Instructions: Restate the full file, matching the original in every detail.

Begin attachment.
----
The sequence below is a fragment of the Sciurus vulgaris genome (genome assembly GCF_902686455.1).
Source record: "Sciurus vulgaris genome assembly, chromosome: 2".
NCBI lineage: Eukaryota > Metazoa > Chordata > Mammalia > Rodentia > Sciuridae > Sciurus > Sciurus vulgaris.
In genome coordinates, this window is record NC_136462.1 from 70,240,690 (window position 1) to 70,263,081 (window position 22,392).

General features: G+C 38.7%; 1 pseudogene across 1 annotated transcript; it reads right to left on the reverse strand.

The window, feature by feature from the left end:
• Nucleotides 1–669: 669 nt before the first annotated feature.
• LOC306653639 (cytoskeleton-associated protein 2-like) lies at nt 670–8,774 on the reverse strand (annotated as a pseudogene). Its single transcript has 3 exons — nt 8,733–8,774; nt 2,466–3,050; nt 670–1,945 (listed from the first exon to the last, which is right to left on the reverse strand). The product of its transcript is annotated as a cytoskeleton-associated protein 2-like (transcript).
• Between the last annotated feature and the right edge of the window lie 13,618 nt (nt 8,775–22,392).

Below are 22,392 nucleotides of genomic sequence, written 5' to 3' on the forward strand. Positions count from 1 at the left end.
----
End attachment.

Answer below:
The sequence below is a fragment of the Sciurus vulgaris genome (genome assembly GCF_902686455.1).
Source record: "Sciurus vulgaris genome assembly, chromosome: 2".
NCBI lineage: Eukaryota > Metazoa > Chordata > Mammalia > Rodentia > Sciuridae > Sciurus > Sciurus vulgaris.
In genome coordinates, this window is record NC_136462.1 from 70,240,690 (window position 1) to 70,263,081 (window position 22,392).

General features: G+C 38.7%; 1 pseudogene across 1 annotated transcript; it reads right to left on the reverse strand.

The window, feature by feature from the left end:
• Nucleotides 1–669: 669 nt before the first annotated feature.
• LOC306653639 (cytoskeleton-associated protein 2-like) lies at nt 670–8,774 on the reverse strand (annotated as a pseudogene). Its single transcript has 3 exons — nt 8,733–8,774; nt 2,466–3,050; nt 670–1,945 (listed from the first exon to the last, which is right to left on the reverse strand). The product of its transcript is annotated as a cytoskeleton-associated protein 2-like (transcript).
• Between the last annotated feature and the right edge of the window lie 13,618 nt (nt 8,775–22,392).

Below are 22,392 nucleotides of genomic sequence, written 5' to 3' on the forward strand. Positions count from 1 at the left end.